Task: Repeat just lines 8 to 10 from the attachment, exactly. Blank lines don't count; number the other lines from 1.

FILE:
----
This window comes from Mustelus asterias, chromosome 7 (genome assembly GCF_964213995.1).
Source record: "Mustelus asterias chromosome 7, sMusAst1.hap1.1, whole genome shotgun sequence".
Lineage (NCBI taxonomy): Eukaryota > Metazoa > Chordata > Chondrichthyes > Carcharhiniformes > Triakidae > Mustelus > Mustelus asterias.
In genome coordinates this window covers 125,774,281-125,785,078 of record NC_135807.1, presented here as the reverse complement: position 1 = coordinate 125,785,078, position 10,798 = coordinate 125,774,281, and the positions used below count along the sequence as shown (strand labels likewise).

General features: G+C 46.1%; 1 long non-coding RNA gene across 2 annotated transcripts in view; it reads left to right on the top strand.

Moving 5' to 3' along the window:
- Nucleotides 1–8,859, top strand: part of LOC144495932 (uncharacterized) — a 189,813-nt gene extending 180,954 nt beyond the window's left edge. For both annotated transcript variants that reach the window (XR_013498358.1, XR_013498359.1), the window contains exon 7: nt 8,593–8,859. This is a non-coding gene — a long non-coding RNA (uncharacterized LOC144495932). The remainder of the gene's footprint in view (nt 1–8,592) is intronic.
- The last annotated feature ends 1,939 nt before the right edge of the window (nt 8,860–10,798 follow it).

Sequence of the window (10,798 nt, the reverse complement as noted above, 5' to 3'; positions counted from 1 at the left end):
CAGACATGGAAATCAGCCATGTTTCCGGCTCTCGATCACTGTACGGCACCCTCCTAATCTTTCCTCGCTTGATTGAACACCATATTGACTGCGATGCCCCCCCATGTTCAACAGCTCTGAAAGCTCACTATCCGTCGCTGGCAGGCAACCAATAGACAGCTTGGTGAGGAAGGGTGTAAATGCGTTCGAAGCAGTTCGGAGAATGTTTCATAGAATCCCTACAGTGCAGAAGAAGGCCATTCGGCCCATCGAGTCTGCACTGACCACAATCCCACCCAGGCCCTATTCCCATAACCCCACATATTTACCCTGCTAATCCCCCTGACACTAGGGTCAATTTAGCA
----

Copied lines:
- The last annotated feature ends 1,939 nt before the right edge of the window (nt 8,860–10,798 follow it).

Sequence of the window (10,798 nt, the reverse complement as noted above, 5' to 3'; positions counted from 1 at the left end):
CAGACATGGAAATCAGCCATGTTTCCGGCTCTCGATCACTGTACGGCACCCTCCTAATCTTTCCTCGCTTGATTGAACACCATATTGACTGCGATGCCCCCCCATGTTCAACAGCTCTGAAAGCTCACTATCCGTCGCTGGCAGGCAACCAATAGACAGCTTGGTGAGGAAGGGTGTAAATGCGTTCGAAGCAGTTCGGAGAATGTTTCATAGAATCCCTACAGTGCAGAAGAAGGCCATTCGGCCCATCGAGTCTGCACTGACCACAATCCCACCCAGGCCCTATTCCCATAACCCCACATATTTACCCTGCTAATCCCCCTGACACTAGGGTCAATTTAGCA